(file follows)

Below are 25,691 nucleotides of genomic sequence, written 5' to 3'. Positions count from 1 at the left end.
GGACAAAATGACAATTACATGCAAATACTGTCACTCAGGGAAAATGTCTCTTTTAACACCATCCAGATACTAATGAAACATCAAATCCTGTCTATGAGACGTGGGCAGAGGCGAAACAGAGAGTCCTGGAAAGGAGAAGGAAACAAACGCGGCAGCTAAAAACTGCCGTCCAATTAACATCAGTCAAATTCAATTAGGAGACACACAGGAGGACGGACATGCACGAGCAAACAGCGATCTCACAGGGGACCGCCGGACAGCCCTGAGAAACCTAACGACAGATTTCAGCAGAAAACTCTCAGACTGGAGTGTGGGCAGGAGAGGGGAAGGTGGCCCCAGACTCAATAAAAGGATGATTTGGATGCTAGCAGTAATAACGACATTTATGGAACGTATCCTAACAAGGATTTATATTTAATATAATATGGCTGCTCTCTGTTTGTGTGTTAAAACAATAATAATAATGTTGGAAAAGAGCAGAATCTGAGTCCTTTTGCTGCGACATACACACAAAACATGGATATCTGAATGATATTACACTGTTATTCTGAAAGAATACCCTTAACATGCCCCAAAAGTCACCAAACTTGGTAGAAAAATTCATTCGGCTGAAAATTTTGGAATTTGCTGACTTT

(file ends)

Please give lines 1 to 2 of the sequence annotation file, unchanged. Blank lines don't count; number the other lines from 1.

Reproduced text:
Below are 25,691 nucleotides of genomic sequence, written 5' to 3'. Positions count from 1 at the left end.
GGACAAAATGACAATTACATGCAAATACTGTCACTCAGGGAAAATGTCTCTTTTAACACCATCCAGATACTAATGAAACATCAAATCCTGTCTATGAGACGTGGGCAGAGGCGAAACAGAGAGTCCTGGAAAGGAGAAGGAAACAAACGCGGCAGCTAAAAACTGCCGTCCAATTAACATCAGTCAAATTCAATTAGGAGACACACAGGAGGACGGACATGCACGAGCAAACAGCGATCTCACAGGGGACCGCCGGACAGCCCTGAGAAACCTAACGACAGATTTCAGCAGAAAACTCTCAGACTGGAGTGTGGGCAGGAGAGGGGAAGGTGGCCCCAGACTCAATAAAAGGATGATTTGGATGCTAGCAGTAATAACGACATTTATGGAACGTATCCTAACAAGGATTTATATTTAATATAATATGGCTGCTCTCTGTTTGTGTGTTAAAACAATAATAATAATGTTGGAAAAGAGCAGAATCTGAGTCCTTTTGCTGCGACATACACACAAAACATGGATATCTGAATGATATTACACTGTTATTCTGAAAGAATACCCTTAACATGCCCCAAAAGTCACCAAACTTGGTAGAAAAATTCATTCGGCTGAAAATTTTGGAATTTGCTGACTTT